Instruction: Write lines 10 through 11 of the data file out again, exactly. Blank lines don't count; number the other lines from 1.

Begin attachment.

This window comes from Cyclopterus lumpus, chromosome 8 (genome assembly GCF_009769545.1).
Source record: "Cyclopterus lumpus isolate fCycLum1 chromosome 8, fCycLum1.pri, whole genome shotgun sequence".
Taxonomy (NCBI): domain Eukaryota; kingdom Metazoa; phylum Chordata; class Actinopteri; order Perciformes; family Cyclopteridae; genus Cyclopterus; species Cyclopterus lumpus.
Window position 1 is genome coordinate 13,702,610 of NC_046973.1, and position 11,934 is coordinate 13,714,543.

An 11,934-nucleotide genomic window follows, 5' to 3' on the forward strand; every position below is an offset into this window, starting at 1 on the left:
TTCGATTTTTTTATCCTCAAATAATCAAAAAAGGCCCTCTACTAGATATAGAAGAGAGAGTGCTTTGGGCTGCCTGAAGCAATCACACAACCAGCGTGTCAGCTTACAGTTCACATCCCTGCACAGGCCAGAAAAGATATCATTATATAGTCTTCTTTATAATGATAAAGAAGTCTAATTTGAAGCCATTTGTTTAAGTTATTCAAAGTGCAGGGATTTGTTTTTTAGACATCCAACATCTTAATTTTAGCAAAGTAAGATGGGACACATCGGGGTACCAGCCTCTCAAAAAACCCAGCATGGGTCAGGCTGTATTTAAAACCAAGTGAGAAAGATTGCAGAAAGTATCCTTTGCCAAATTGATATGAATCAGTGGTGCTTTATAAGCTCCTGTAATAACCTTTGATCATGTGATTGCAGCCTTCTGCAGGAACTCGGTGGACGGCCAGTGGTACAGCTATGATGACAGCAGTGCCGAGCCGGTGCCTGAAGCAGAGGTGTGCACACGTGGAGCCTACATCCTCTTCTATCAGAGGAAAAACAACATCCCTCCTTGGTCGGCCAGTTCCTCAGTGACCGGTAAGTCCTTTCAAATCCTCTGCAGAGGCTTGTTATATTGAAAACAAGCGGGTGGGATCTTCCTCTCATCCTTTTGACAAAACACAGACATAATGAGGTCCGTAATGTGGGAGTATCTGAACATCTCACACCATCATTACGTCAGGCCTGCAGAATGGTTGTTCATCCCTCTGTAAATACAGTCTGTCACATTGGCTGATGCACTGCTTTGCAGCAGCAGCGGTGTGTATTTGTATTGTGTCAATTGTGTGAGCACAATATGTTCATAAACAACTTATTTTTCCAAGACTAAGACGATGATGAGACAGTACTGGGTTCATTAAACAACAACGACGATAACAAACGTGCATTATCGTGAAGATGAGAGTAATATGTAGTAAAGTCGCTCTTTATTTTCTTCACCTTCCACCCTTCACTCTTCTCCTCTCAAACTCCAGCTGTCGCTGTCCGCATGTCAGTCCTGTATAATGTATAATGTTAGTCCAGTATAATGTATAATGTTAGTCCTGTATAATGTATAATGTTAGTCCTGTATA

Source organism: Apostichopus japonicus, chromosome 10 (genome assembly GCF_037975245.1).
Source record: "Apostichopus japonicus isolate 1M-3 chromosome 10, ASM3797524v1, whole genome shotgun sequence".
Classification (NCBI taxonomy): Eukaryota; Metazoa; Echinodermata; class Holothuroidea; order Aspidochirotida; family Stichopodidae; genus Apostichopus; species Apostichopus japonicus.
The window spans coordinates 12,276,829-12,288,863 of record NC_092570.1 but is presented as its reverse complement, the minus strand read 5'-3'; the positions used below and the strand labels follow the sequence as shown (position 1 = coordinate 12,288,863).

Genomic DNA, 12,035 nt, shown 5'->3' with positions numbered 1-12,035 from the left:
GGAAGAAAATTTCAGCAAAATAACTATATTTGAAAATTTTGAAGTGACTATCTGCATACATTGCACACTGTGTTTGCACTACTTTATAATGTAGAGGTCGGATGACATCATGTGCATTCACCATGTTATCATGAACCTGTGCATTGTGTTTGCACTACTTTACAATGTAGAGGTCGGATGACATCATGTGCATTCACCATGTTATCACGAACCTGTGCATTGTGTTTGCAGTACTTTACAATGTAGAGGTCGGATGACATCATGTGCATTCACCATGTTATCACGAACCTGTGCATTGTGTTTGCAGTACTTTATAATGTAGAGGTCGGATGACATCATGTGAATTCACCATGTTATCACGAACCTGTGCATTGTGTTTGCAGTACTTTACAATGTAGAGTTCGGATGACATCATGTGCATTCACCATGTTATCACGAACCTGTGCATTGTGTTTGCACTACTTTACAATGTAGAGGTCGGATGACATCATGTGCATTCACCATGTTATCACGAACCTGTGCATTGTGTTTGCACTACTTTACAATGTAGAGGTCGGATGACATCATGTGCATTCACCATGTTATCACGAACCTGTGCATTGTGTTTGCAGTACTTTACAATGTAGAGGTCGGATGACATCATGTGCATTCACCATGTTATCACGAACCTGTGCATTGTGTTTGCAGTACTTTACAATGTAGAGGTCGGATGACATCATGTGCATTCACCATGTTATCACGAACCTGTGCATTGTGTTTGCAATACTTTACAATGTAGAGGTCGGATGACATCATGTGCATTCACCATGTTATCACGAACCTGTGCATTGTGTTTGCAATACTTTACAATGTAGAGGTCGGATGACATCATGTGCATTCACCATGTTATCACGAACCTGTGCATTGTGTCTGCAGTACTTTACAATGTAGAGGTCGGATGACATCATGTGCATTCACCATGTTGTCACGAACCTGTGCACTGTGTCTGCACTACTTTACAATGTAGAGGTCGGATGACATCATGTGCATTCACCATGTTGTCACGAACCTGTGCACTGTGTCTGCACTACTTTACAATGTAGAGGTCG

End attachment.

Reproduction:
The window spans coordinates 12,276,829-12,288,863 of record NC_092570.1 but is presented as its reverse complement, the minus strand read 5'-3'; the positions used below and the strand labels follow the sequence as shown (position 1 = coordinate 12,288,863).

Genomic DNA, 12,035 nt, shown 5'->3' with positions numbered 1-12,035 from the left: